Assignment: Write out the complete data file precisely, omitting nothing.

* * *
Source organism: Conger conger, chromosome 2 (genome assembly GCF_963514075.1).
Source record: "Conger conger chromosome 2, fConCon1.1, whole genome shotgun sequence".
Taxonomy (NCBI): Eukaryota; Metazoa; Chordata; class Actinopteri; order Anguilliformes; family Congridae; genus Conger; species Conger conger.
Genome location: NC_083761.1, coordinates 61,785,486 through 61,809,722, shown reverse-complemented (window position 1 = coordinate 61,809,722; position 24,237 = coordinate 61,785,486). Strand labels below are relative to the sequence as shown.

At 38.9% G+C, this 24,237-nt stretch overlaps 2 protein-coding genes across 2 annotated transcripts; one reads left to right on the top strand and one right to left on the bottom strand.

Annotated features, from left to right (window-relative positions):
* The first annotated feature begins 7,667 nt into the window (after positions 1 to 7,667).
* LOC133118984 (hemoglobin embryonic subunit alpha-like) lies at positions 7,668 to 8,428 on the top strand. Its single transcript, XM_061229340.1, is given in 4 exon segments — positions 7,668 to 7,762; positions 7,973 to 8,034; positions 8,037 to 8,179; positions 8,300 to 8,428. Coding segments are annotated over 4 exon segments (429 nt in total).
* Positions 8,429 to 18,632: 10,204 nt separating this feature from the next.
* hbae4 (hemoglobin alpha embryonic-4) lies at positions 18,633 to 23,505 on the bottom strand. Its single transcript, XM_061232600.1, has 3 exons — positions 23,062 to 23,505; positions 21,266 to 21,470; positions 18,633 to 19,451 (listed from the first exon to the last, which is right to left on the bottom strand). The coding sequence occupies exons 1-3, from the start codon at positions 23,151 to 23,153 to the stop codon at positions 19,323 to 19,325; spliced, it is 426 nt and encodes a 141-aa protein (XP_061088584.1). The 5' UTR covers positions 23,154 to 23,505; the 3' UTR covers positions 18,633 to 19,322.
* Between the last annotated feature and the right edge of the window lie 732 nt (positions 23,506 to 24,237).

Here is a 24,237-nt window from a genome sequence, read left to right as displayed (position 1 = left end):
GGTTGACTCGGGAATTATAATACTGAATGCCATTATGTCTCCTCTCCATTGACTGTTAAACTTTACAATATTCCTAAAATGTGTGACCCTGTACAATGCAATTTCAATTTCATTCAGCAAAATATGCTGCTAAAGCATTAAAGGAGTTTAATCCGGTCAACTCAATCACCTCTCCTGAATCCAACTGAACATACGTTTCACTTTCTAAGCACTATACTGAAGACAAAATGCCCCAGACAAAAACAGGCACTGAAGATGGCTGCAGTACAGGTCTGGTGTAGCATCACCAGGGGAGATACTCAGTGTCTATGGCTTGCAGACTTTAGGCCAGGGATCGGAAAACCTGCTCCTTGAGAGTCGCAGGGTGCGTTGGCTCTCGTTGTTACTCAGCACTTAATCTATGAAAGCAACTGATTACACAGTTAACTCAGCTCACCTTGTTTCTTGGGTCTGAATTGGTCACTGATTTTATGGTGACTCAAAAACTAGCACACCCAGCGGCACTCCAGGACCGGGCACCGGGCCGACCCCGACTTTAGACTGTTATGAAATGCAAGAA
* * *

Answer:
Source organism: Conger conger, chromosome 2 (genome assembly GCF_963514075.1).
Source record: "Conger conger chromosome 2, fConCon1.1, whole genome shotgun sequence".
Taxonomy (NCBI): Eukaryota; Metazoa; Chordata; class Actinopteri; order Anguilliformes; family Congridae; genus Conger; species Conger conger.
Genome location: NC_083761.1, coordinates 61,785,486 through 61,809,722, shown reverse-complemented (window position 1 = coordinate 61,809,722; position 24,237 = coordinate 61,785,486). Strand labels below are relative to the sequence as shown.

At 38.9% G+C, this 24,237-nt stretch overlaps 2 protein-coding genes across 2 annotated transcripts; one reads left to right on the top strand and one right to left on the bottom strand.

Annotated features, from left to right (window-relative positions):
* The first annotated feature begins 7,667 nt into the window (after positions 1 to 7,667).
* LOC133118984 (hemoglobin embryonic subunit alpha-like) lies at positions 7,668 to 8,428 on the top strand. Its single transcript, XM_061229340.1, is given in 4 exon segments — positions 7,668 to 7,762; positions 7,973 to 8,034; positions 8,037 to 8,179; positions 8,300 to 8,428. Coding segments are annotated over 4 exon segments (429 nt in total).
* Positions 8,429 to 18,632: 10,204 nt separating this feature from the next.
* hbae4 (hemoglobin alpha embryonic-4) lies at positions 18,633 to 23,505 on the bottom strand. Its single transcript, XM_061232600.1, has 3 exons — positions 23,062 to 23,505; positions 21,266 to 21,470; positions 18,633 to 19,451 (listed from the first exon to the last, which is right to left on the bottom strand). The coding sequence occupies exons 1-3, from the start codon at positions 23,151 to 23,153 to the stop codon at positions 19,323 to 19,325; spliced, it is 426 nt and encodes a 141-aa protein (XP_061088584.1). The 5' UTR covers positions 23,154 to 23,505; the 3' UTR covers positions 18,633 to 19,322.
* Between the last annotated feature and the right edge of the window lie 732 nt (positions 23,506 to 24,237).

Here is a 24,237-nt window from a genome sequence, read left to right as displayed (position 1 = left end):
GGTTGACTCGGGAATTATAATACTGAATGCCATTATGTCTCCTCTCCATTGACTGTTAAACTTTACAATATTCCTAAAATGTGTGACCCTGTACAATGCAATTTCAATTTCATTCAGCAAAATATGCTGCTAAAGCATTAAAGGAGTTTAATCCGGTCAACTCAATCACCTCTCCTGAATCCAACTGAACATACGTTTCACTTTCTAAGCACTATACTGAAGACAAAATGCCCCAGACAAAAACAGGCACTGAAGATGGCTGCAGTACAGGTCTGGTGTAGCATCACCAGGGGAGATACTCAGTGTCTATGGCTTGCAGACTTTAGGCCAGGGATCGGAAAACCTGCTCCTTGAGAGTCGCAGGGTGCGTTGGCTCTCGTTGTTACTCAGCACTTAATCTATGAAAGCAACTGATTACACAGTTAACTCAGCTCACCTTGTTTCTTGGGTCTGAATTGGTCACTGATTTTATGGTGACTCAAAAACTAGCACACCCAGCGGCACTCCAGGACCGGGCACCGGGCCGACCCCGACTTTAGACTGTTATGAAATGCAAGAA